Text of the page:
A fan stole a souvenir from a kid. Bryson DeChambeau wouldn’t have it

Bryson DeChambeau calls out a older man who stole a ball from a young fan at 2024 PGA Championship

Bryson DeChambeau made sure the golf ball he tossed went where it was supposed to.


Love him or hate him, Bryson DeChambeau certainly proved he’s a “man of the people” last week at the PGA Championship.

Whether it’s charisma in interviews, his videos on YouTube and social media or his electric style of play, DeChambeau has completely re-characterized himself from a PGA Tour villain, who might have been too smart for his own good, to a fan-favorite over the past few years.

He even said during his post-round press conference Sunday at the PGA Championship, after finishing one shot shy of Xander Schauffele’s winning score, that he was “trying to be a bit of an entertainer that plays good golf every once in a while.”

But some of the moments that have made DeChambeau so endearing to fans aren’t part of that show. They show who he really is.

None was more at the forefront than when he was one of the first people to congratulate Schauffele on his victory as he walked from the 18th green into scoring Sunday evening.

“That’s class,” Jim Nantz said on the CBS broadcast. “DeChambeau comes over to give him a nod, a congratulatory handshake.”

There was also a moment earlier in the week when Tommy Fleetwood made eagle on the last hole Friday to make the cut on the number. Playing in the same group, DeChambeau was just as happy as Fleetwood.

Xander Schauffele is congratulated by Bryson DeChambeau after Schauffele won the 2024 PGA Championship on Sunday.
‘That’s class’: Bryson DeChambeau delivers sporting gesture in defeat
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Perhaps you are a cynic and think that is part of the show, DeChambeau is just doing the easy things to make himself look better in front of the cameras.

Then take what happened during the middle of his round Sunday. As DeChambeau walked off the 9th green toward the 10th tee, he tried to toss a young fan his golf ball. That’s the kinda thing that kids will remember forever, some even use it as motivation to take their own golf games to the next level and in so many years, be the ones handing out golf balls themselves.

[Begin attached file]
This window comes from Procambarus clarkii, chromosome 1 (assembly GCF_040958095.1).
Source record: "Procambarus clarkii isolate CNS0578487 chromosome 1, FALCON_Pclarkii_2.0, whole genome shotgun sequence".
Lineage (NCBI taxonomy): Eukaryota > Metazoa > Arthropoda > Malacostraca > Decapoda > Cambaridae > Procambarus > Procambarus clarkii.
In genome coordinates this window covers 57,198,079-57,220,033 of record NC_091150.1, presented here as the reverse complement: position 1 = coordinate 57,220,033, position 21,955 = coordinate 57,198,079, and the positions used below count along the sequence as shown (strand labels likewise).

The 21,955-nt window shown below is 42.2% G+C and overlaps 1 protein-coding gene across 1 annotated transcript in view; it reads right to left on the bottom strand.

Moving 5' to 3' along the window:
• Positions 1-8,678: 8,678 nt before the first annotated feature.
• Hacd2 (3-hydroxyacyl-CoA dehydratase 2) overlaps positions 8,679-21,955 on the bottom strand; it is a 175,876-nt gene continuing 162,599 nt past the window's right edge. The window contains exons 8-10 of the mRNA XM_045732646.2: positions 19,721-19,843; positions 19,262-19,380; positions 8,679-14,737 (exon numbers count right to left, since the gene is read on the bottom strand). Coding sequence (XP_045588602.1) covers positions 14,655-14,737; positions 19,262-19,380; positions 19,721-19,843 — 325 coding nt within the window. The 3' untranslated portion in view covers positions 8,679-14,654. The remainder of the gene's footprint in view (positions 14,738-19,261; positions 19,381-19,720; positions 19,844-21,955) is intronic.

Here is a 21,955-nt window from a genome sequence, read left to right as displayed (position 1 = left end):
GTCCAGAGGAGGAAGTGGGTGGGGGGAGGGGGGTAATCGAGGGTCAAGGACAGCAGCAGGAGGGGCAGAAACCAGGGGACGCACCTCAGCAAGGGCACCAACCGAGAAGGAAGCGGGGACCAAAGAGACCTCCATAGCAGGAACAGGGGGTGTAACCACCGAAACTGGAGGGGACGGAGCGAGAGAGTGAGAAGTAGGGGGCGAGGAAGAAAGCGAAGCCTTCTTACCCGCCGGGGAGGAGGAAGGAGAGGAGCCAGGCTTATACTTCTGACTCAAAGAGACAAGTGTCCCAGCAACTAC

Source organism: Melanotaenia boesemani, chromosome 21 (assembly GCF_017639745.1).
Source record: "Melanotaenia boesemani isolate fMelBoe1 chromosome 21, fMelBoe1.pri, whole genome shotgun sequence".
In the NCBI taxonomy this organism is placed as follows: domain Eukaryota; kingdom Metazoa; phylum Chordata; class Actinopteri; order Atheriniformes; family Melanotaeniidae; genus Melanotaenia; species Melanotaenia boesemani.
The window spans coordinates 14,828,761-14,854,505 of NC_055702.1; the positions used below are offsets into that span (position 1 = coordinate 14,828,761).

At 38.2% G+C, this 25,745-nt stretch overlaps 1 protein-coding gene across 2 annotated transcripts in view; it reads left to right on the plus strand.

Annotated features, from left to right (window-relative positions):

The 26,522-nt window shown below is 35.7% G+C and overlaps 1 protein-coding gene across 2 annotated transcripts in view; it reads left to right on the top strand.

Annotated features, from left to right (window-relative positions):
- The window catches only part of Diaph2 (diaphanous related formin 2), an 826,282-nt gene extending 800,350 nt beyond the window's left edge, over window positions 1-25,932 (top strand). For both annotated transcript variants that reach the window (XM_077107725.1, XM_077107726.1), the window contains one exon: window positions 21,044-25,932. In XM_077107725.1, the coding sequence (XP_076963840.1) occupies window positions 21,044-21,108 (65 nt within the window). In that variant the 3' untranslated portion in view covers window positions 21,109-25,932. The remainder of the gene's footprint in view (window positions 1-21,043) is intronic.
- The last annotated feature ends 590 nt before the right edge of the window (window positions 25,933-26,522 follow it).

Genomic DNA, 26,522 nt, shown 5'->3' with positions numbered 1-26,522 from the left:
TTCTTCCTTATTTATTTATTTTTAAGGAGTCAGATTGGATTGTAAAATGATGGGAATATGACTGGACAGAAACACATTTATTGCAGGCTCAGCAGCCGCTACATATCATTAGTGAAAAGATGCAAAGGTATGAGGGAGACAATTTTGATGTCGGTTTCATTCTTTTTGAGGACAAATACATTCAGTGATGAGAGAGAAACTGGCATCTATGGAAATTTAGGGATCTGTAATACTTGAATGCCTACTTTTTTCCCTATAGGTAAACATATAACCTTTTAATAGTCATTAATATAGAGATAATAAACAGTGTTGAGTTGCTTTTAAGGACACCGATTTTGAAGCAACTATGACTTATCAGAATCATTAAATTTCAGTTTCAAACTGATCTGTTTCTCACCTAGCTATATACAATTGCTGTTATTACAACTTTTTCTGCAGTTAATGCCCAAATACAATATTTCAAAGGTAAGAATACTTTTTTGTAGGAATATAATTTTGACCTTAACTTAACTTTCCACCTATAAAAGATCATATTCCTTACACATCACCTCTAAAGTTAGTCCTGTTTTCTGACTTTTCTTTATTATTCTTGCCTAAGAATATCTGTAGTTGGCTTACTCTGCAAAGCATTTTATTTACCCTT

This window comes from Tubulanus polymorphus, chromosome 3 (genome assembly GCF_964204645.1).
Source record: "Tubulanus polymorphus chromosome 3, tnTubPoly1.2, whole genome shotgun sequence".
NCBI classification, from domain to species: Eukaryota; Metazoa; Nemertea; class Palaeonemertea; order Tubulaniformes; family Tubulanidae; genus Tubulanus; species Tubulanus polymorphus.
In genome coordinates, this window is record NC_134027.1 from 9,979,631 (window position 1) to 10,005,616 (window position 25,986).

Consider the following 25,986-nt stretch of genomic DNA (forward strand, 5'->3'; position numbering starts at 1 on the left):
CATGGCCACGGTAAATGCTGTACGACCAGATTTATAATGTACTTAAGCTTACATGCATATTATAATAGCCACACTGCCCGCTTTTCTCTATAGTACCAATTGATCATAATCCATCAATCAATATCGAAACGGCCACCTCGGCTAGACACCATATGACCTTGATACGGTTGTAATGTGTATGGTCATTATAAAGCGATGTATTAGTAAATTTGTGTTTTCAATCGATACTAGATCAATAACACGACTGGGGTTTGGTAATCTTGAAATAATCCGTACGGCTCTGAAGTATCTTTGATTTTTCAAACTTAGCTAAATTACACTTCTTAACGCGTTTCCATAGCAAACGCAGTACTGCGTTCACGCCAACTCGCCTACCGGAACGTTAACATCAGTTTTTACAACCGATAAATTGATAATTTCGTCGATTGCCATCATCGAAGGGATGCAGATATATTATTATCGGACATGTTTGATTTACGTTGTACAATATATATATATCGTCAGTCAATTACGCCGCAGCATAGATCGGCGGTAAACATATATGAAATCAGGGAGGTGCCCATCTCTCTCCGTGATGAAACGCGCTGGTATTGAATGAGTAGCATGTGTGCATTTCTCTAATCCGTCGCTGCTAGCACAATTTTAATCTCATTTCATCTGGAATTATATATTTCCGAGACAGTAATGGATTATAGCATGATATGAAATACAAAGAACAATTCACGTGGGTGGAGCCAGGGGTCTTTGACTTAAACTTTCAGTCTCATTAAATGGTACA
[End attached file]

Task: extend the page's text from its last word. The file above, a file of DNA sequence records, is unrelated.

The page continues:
It’s a small gesture for DeChambeau, but a huge moment for the kid.

Until some jerk decides to step in front of the helpless child and steal the ball for himself. Typically, that’s just life: tough. The player could be onto something else, in the middle of his round or on his way to a press conference.

DeChambeau was in the thick of the tournament. He was two back of Schauffele at the time and was about to get a great opportunity to make up ground at the par-5 10th. He could have easily missed what happened and gone on about his round, none the wiser.

But he didn’t.

DeChambeau was turning his head toward the 10th tee, but caught the older man reaching out in front of the young kid to snatch away the golf ball he tossed to him out of the corner of his eye.

He immediately stopped and turned back toward the rope, pointing out the man with his putter.

“Hey!” DeChambeau shouted at the man who was seemingly trying to flee the scene of the crime. His call only grew louder. “Hey! Hey! Hey! Hey! HEY! HEY! HEY!”

The crowd cheering on DeChambeau as he marched to the next hole suddenly fell silent.

“Give that ball back,” someone from the crowd screamed as the man came back to DeChambeau.

“Come on, buddy,” DeChambeau told the man as his walk of shame back turned into a hustle of embarrassment.

Without even looking at him, the man handed back DeChambeau’s golf ball to the young fan, whose face just lit up. He didn’t care that the ball intended for him was initially intercepted by an overzealous tournament attendee. He couldn’t contain the excitement for the souvenir he just received.

His smile said it all. DeChambeau made it right.

Jack Hirsh

Golf.com Editor

Jack Hirsh is an assistant editor at GOLF. A Pennsylvania native, Jack is a 2020 graduate of Penn State University, earning degrees in broadcast journalism and political science. He was captain of his high school golf team and recently returned to the program to serve as head coach. Jack also still *tries* to remain competitive in local amateurs. Before joining GOLF, Jack spent two years working at a TV station in Bend, Oregon, primarily as a Multimedia Journalist/reporter, but also producing, anchoring and even presenting the weather. He can be reached at jack.hirsh@golf.com.



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